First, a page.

Shown here with his predecessor during the papal homecoming in Bavaria last September, the cardinal was named to replace then-Cardinal Ratzinger six months after the native son archbishop left for Rome and the top job at the CDF. He was elevated to the college of cardinals in 1985, and despite holding the metropolitan post of Germany's historical Catholic heartland, has largely taken a back seat on the public stage to Cardinals Joachim Meisner of Cologne, the country's senior churchman, and Karl Lehmann of Mainz, the president of the German episcopal conference.
If the current German leadership were given a similar stay of retirement as that granted Wetter, Benedict's pick to lead Munich and Freising's 1.3 million Catholics could well end up being the lone major personnel move he makes in his homeland. Cardinal Meisner -- a Ratzinger favorite -- turned 73 on Christmas Day, and the other two German cardinals (Lehmann and Georg Sterzinsky of Berlin) both turn 71 in the coming months.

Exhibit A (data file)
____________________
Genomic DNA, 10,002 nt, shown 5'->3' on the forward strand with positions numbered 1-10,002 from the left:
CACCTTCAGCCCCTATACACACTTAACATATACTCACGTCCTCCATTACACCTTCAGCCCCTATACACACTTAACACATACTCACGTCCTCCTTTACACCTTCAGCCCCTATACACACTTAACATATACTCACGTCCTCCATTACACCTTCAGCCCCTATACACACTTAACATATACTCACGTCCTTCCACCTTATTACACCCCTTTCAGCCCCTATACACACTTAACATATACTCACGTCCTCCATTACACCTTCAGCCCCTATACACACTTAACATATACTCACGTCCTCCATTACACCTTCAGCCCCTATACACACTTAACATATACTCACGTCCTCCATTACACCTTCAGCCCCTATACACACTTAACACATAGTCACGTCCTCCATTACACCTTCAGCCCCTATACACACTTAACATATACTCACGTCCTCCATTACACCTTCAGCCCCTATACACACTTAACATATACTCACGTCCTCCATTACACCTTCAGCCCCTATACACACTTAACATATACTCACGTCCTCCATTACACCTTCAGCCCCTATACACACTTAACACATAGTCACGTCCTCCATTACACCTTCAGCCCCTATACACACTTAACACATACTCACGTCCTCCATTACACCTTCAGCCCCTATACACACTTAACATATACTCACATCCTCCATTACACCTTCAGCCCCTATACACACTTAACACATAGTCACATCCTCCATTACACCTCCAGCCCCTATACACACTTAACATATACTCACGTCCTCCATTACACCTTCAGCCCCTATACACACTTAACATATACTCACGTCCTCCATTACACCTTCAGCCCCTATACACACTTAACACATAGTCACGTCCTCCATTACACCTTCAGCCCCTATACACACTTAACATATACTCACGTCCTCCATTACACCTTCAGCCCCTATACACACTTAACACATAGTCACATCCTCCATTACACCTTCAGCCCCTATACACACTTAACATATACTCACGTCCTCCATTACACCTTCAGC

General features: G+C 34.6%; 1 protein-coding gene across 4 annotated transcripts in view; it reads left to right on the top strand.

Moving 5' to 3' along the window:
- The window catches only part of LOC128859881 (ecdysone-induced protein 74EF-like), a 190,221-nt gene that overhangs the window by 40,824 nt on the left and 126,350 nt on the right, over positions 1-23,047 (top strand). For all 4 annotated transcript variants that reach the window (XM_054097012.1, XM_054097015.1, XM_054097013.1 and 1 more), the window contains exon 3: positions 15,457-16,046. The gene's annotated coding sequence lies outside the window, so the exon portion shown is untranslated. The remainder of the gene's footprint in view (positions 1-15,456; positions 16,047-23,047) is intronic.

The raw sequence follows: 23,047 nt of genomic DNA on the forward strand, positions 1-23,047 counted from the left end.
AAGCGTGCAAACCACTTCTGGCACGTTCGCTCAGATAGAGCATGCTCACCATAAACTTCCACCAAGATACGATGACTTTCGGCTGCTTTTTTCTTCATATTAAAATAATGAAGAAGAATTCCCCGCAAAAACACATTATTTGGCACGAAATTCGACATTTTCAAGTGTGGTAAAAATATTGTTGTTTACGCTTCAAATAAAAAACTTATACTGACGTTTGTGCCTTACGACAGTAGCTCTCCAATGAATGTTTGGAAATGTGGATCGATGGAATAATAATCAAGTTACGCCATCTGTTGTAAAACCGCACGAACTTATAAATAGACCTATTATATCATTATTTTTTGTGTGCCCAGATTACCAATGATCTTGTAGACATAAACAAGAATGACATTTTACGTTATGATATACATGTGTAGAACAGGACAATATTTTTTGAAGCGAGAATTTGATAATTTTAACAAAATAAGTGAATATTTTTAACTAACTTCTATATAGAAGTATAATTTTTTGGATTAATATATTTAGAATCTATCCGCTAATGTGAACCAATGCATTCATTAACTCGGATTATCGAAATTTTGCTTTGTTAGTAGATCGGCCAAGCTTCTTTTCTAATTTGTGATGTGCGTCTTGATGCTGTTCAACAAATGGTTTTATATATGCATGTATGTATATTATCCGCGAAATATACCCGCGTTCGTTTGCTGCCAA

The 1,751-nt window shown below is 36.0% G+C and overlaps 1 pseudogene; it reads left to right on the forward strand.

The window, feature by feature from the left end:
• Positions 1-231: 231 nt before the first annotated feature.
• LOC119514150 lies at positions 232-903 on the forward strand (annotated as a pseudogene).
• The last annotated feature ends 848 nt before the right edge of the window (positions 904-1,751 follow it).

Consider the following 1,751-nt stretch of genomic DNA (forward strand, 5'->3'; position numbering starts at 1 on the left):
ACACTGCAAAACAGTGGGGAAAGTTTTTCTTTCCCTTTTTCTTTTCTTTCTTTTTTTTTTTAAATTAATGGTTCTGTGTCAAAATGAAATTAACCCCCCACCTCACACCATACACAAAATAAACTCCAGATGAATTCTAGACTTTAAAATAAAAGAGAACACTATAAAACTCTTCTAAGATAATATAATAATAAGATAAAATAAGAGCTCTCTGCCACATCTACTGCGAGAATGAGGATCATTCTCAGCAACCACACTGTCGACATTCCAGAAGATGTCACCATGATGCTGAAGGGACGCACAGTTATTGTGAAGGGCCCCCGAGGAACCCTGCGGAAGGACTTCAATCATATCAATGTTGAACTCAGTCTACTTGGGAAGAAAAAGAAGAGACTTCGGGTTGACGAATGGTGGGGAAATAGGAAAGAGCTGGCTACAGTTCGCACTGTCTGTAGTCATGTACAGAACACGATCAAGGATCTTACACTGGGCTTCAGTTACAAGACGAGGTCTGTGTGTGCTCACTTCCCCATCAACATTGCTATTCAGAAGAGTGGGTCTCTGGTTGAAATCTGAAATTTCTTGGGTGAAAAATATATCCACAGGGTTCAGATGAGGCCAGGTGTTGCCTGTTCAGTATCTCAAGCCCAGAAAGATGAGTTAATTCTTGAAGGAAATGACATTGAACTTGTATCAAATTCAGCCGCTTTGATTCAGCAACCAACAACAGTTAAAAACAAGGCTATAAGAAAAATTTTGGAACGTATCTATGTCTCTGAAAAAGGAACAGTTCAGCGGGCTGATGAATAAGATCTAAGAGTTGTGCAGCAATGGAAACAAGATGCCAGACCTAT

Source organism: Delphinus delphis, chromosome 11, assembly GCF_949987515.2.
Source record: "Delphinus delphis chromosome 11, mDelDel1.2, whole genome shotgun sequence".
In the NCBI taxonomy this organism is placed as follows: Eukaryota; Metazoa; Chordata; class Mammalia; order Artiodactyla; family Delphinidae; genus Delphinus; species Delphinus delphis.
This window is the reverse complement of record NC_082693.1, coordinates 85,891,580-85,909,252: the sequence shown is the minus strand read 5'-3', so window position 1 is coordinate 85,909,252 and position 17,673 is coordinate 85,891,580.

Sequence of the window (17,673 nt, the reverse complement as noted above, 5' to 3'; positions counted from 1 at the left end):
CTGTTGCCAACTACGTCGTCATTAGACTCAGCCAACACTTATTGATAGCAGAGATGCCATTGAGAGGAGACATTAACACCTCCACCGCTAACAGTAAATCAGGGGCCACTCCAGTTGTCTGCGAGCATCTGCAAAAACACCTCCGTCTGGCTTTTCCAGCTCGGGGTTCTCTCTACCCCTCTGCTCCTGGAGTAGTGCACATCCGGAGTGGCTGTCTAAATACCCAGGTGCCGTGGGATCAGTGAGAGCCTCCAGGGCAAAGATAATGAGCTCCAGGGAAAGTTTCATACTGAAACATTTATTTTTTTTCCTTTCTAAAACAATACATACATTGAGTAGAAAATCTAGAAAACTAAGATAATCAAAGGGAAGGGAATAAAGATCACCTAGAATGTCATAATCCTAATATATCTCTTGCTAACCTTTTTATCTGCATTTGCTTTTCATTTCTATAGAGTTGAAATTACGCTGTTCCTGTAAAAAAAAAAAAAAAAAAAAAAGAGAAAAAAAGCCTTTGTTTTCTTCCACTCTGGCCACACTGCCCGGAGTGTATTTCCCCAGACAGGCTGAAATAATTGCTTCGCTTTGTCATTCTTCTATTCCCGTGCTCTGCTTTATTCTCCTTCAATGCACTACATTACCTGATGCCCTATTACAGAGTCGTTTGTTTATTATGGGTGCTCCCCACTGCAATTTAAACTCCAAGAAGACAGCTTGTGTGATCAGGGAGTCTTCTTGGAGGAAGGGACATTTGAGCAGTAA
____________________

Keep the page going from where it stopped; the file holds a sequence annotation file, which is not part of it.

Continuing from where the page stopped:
Europe's largest nation, which hasn't received a new cardinal since the red hat was given Lehmann and the late Johannes Joachim Degenhardt of Paderborn in the 2001 mega-crop, could well end up getting two at an impending consistory (expected for June) if the pontiff decides to elevate his Bavarian successor quickly alongside Degenhardt's heir, the 58 year-old Archbishop Hans-Josef Becker.
Also in things German today, the Pope accepted the resignation of Bishop Franz Kamphaus of Limburg. The circumstances for the timing are unknown, but Kamphaus is entering retirement exactly on his 75th birthday.